It took travelling to the other side of the world for Max Gordy to realise that New Zealand had a style of food. “At the Musket Room in New York, which was probably one of the best meals I’ve ever had in my whole life, Matt Lambert kind of opened my eyes to what New Zealand cooking was. I had a real simple dish, which was chicken with a bread soubise, which was just like a Sunday roast back home but made me think about food differently. It doesn’t sound super-Kiwi but when I ate it, it took me back to the Sunday roasts we used to do at Matterhorn.”

Max has gained much of his inspiration from his extensive travels. He’s worked and eaten at a lot of places such as Naha in Chicago (where Kyle Street of Culprit fame had been working some weeks before Max started) and i Latina in Argentina where Pablo Rivero, owner of Don Julio (The Best Restaurant in Argentina on Latin America’s 50 Best Restaurants list), offered valuable advice about different cuts of beef, cattle breeds and cooking techniques. “I didn’t realize how awesome it was at the time,” says Max. “It’s just lucky I took heaps of notes.” Experiences such as this helped open his eyes and influenced him as a chef today. “There’s a certain confidence that you can sense from people’s cuisine,” he says. “That ultimately helps me be more confident with what I’m serving.”

The history of human migration – how we got to where we are – also interests Max and he finds the similarities between South American and Māori cuisine fascinating. “As I worked my way down South America’s different cultures through museums and galleries, the more similar to Māori art it became. I love how a lot of indigenous cultures through South America are celebrated and their cuisine has blended into more modern palates. Spending a month in Chile helped me to see the similarities in cultures of the Mapuche people and that of our Māori culture.”

Originally hailing from Chicago, Max moved to New Zealand when he was 14. After failing high school, his first job was at Hummingbird Eatery and Bar in Wellington where he started washing dishes. A short stint at WelTec showed studying cookery wasn’t to be, however it’s a conversation starter when talking to guests today; they can’t believe he doesn’t have a formal education, so he must be doing something right. Before travelling, he worked at some well-known Wellington restaurants including Shed 5 and Matterhorn for a couple of years under James Pask and Sean Marshall.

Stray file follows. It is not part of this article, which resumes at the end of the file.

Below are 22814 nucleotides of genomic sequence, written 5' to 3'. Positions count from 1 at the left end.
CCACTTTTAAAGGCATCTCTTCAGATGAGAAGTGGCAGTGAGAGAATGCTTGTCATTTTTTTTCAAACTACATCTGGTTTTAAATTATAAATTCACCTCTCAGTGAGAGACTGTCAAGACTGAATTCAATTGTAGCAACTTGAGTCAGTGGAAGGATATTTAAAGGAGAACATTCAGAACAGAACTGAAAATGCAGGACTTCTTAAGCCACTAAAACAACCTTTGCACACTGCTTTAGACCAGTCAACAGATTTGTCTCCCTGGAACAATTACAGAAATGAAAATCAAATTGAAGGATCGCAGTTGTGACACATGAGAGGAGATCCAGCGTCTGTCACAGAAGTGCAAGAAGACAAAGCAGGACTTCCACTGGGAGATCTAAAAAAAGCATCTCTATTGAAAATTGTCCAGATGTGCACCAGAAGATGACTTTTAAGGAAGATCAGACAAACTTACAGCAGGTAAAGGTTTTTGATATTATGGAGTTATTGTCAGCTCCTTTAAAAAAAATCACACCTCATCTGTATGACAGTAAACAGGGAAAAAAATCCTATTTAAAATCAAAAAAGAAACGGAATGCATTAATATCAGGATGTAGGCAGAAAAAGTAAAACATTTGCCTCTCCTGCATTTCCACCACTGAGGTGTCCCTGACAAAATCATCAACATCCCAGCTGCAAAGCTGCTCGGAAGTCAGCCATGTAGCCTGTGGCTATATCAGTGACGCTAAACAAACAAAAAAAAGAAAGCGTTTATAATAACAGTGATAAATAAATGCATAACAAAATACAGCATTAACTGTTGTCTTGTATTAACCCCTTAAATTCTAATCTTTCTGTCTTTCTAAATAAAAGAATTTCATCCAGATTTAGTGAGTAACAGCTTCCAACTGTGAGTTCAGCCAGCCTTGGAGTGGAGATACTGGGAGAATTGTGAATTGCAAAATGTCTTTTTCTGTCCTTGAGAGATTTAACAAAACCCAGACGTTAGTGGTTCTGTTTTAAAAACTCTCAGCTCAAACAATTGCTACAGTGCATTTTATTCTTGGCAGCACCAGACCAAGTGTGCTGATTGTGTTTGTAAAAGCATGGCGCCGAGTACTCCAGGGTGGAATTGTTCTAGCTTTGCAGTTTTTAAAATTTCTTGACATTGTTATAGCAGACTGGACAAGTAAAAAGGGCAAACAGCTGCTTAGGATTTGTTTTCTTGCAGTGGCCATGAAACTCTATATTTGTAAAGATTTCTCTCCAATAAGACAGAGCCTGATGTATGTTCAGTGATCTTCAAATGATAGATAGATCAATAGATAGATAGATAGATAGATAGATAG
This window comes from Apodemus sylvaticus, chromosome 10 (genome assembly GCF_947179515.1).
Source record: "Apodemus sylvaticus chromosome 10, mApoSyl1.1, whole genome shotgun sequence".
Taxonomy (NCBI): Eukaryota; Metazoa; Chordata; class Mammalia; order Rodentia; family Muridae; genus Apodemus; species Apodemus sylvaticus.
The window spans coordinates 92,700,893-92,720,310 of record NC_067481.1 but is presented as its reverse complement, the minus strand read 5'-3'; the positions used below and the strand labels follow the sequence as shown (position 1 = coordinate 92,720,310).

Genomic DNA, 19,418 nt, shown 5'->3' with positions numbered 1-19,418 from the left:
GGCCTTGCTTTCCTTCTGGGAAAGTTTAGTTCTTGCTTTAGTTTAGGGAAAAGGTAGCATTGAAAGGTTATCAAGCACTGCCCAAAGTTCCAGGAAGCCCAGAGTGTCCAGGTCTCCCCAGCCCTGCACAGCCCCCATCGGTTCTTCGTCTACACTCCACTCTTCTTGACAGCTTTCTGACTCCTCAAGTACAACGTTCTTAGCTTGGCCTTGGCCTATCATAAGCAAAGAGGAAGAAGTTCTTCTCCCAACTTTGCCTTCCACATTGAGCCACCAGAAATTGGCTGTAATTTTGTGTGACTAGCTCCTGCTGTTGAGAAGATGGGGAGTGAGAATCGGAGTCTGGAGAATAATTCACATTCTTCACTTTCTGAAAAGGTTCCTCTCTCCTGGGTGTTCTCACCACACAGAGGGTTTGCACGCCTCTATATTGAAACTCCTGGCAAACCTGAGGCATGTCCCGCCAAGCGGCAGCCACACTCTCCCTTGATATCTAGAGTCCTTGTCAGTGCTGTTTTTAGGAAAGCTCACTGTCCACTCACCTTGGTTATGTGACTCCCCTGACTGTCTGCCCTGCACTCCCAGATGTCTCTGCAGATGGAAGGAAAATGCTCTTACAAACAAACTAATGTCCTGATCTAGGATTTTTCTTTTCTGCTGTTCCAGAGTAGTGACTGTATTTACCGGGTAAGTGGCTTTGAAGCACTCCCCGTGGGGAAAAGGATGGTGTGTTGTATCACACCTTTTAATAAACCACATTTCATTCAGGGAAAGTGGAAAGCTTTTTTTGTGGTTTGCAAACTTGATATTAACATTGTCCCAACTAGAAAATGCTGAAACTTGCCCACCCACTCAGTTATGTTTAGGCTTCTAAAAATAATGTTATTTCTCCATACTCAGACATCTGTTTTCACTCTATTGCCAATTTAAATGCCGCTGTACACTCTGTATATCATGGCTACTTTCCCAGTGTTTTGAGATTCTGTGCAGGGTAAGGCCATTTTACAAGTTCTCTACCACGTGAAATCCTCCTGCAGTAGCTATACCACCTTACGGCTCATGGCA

Now back in New Zealand, Max has made Wellington’s Hillside Kitchen and Cellar his home for the last three years. “Hillside is one of the longest roles I’ve held. It’s creatively challenging, which is what I was after. I’m learning more of the management side of staff and making sure customers have a good time, and learning how to serve people as well. The chefs serve the customers and get a sense of the food; the thought process of how we create it was really important to me. It comes across in the food when you can explain to the customer where the idea came from.”

“It’s so important to know where your food comes from: if you don’t know, then why are you serving it? I want to see my cooking evolve into the more sustainable fishing side of things. We’re an island nation yet some fish and chip shops might not be getting their fish from New Zealand, just whatever is cheapest, which I understand, but we need to celebrate our kai moana and do it right.”

By the time you read this he will no longer be at Hillside. Max is working on some personal projects – pops-ups, cooking demos showcasing the use of foraged goods and some collabs around New Zealand, as well as his work with Eat NZ as their kaitaki – before opening his own space. No date for an opening just yet as he and his wife Christina Persen want to find the perfect spot.

What can you expect from the new opening? Think wine shop and restaurant, a community-focussed eatery; the sort of place you can wander down to, sit back and relax, drink nice wine and eat nice food. Ideally with zero waste and a living wage for all of his staff. CATHERINE GEORGE